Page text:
4

Wondering if someone can help me eliminate potential issues.

  • Squealing, somewhat screechy, somewhat chirpy noise.
  • No sound at all while parked, even reving up to 4,000 RPM.
  • Sound starts while moving (any speed), by hitting the brakes.
  • Reminds me of the sound 18-wheelers make in New York City in stop-and-go traffic.
  • Sound persists even after completely letting go of brakes, though softer.
  • The higher-pitched "chirps" sync with the speed of the wheels.
  • Pitch very closely coupled with brake pressure: I can practically play a tune with my foot.
  • Tried driving 15mph on empty road, killed ignition, letting car roll, hit brakes. Sound is there.
  • I feel like I distinctly hear it on my side, but I don't have a passenger to help me listen from the other side. I hear it very loud on the highway when in the fast lane next to concrete dividers.

The serpentine belts would make a sound even while idling, no? Would brakepads make noise even while brakes are disengaged?


Additional Information

Car is a 2002 Toyota 4Runner. I just completed a trip across the U.S. My roommate's a hobby mechanic, so he did the following work a few days before my trip:

  • Oil change and oil filter.
  • Replaced all 3 serpentine belts.
  • Checked and filled tire pressure.
  • Changed air filter.
  • Changed fuel filter.
  • Topped off coolant.
  • Topped off washer fluid and replaced wipers.
  • Topped off brake fluid.

He also did the following within a few months of the trip:

  • Changed spark plugs.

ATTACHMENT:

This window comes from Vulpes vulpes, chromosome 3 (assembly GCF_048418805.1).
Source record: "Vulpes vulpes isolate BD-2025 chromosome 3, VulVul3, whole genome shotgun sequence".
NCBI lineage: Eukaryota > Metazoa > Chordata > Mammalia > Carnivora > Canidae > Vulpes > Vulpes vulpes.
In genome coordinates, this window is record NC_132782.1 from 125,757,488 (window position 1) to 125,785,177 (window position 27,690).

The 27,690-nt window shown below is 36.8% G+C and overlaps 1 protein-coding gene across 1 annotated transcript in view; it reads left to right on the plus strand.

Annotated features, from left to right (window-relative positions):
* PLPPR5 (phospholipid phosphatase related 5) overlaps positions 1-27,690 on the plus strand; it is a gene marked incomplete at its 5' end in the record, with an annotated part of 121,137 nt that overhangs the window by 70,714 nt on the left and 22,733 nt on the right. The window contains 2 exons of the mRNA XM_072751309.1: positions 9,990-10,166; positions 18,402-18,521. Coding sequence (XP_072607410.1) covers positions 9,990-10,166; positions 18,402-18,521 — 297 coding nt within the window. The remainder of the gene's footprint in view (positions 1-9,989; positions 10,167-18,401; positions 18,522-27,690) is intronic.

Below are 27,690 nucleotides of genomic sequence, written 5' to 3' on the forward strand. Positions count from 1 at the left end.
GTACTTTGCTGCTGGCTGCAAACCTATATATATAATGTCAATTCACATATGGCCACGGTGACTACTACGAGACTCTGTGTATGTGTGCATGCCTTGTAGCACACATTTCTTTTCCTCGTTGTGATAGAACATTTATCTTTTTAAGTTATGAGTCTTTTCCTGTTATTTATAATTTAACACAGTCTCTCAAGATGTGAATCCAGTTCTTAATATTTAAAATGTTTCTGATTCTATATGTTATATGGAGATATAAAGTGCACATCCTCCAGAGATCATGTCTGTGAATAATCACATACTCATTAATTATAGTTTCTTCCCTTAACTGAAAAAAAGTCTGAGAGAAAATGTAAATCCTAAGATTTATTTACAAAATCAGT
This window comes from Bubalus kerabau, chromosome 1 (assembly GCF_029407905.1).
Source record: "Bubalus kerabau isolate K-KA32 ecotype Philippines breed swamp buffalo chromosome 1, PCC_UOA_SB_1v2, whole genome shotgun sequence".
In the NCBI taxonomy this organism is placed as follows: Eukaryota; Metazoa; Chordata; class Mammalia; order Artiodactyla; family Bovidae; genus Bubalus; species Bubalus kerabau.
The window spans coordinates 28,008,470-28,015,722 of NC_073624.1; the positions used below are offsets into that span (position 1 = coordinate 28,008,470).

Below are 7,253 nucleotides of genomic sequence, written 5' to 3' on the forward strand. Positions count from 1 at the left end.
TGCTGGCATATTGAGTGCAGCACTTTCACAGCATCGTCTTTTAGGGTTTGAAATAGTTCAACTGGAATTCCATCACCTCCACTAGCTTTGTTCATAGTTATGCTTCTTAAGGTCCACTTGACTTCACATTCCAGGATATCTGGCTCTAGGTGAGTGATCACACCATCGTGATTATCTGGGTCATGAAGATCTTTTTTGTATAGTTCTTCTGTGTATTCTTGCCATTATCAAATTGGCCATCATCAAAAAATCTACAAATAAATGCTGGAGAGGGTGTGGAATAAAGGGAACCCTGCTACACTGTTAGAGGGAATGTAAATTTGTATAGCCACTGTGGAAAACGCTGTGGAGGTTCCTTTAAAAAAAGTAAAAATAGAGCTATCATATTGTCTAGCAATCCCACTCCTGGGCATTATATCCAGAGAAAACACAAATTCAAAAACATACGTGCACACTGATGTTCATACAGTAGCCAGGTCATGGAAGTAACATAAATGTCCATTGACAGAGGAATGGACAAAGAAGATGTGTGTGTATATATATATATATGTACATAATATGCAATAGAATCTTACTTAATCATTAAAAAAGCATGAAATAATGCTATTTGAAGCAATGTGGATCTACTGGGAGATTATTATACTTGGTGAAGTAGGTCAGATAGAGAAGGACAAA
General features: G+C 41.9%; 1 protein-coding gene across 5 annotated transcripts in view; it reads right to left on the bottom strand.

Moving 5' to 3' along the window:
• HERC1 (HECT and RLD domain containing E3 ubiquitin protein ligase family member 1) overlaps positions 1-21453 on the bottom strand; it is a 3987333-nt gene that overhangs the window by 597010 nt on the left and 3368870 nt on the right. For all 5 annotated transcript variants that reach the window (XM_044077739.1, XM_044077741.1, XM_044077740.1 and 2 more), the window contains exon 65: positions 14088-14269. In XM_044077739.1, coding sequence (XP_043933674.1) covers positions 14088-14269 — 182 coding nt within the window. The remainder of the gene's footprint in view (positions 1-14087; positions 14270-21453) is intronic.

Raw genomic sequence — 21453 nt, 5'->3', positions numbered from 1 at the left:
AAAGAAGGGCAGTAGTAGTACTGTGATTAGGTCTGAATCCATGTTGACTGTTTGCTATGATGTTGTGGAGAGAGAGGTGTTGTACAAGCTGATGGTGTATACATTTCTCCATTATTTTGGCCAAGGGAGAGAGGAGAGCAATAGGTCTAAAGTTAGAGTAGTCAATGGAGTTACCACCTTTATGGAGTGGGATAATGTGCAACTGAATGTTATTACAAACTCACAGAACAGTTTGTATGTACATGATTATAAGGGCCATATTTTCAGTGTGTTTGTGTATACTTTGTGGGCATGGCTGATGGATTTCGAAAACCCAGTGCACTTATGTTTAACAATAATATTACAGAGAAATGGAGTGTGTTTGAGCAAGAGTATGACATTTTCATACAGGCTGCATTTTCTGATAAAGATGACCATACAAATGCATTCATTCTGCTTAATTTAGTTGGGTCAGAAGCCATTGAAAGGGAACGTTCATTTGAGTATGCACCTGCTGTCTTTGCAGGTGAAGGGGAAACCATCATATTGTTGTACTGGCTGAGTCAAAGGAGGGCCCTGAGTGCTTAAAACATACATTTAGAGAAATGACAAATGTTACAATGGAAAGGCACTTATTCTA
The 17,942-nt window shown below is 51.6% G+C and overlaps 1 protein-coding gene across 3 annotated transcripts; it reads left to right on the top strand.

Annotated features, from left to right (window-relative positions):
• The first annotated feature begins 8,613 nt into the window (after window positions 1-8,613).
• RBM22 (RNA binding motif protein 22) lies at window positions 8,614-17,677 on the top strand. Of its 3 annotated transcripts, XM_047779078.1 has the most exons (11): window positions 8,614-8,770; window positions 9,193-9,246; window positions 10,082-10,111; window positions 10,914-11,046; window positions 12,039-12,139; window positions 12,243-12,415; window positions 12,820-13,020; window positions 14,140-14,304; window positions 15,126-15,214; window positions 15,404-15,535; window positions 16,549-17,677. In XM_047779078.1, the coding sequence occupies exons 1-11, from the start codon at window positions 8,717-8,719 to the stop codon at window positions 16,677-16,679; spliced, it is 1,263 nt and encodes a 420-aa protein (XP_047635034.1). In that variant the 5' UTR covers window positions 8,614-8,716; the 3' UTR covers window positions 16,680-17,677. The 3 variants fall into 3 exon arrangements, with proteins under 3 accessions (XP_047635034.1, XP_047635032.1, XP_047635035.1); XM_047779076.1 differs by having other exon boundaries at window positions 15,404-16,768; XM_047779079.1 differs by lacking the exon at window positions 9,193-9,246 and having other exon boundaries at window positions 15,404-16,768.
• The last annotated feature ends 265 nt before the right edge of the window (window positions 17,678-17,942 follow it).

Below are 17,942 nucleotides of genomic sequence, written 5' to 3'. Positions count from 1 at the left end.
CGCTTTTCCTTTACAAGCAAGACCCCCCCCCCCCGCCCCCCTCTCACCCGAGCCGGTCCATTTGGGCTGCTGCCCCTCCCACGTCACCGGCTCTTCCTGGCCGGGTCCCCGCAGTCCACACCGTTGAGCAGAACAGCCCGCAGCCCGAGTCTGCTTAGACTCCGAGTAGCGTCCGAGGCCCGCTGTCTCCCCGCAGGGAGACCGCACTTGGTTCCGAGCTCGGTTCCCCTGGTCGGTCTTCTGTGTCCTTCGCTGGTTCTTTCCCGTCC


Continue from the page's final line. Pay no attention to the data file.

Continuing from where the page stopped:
• New battery.
  • New tires, alignment.
  • Transmission fluid and filter.
  • Differential fluid.
  • how are the brakes? are the squealers hitting? they will still squeal when your not braking. – rpmerf Jul 1 '16 at 13:21
6

Sounds exactly like worn brake pads to me. Have you checked those recently? Brake pads actually have a wear tab on them like the one pictured below. This is designed to make noise (that chirping sound) before the brake pads are catastrophically low. The noise would be present almost always while driving as the tab is meant to be in constant contact with the brake rotors once the pads get low enough. I would definitely start by looking at the condition of your brake pads. While you're down there, if the pads look fine, then I would look for something stuck and rubbing against your rotors. Sometimes the rear shield behind the rotor will get bent and rub against it. Good luck!

enter image description here

  • @Andrew Cheong You will need to pull the wheels and inspect both the inner and outer pads. If you have rear drum brakes, you will need to remove the drum as well and inspect the shoes. – Mobius Jul 1 '16 at 16:49
  • Thanks. I did suspect the brake pads, but what would explain the noise while the brakes were completely disengaged? – Andrew Cheong Jul 1 '16 at 17:48
  • @AndrewCheong - Just as Dalton stated, the wear indicator is what makes the noise while the vehicle is in motion. This is due to it riding on the brake rotor. The noise will usually stop when you press the brakes, but that isn't always true. Dalton is spot on in his diagnostic. You can also get noise when you've worn past the wear indicator and into the metal backing plate of the pad. This will give you consistent noise while braking. Either way, it sounds like your 4Runner is in need of new brakes. – Pᴀᴜʟsᴛᴇʀ2 Jul 1 '16 at 17:55
0

get the brake pads checked with brake disc. when any water or dust particles comes in contact between disk and pad then the noise starts. cleaning of pads by polish paper may eliminate the noise or replace brake pads. Sometimes material from the brake pad came out and starts rubbing on the disc but this noise goes after certain period when the material wears out. If service is done recently then brake pads might have checked by technician as a routine check up so check if you have got any report from him. Its brake so get it checked as soon as possible.

Your Answer

By clicking “Post Your Answer”, you agree to our terms of service, privacy policy and cookie policy

Not the answer you're looking for? Browse other questions tagged or ask your own question.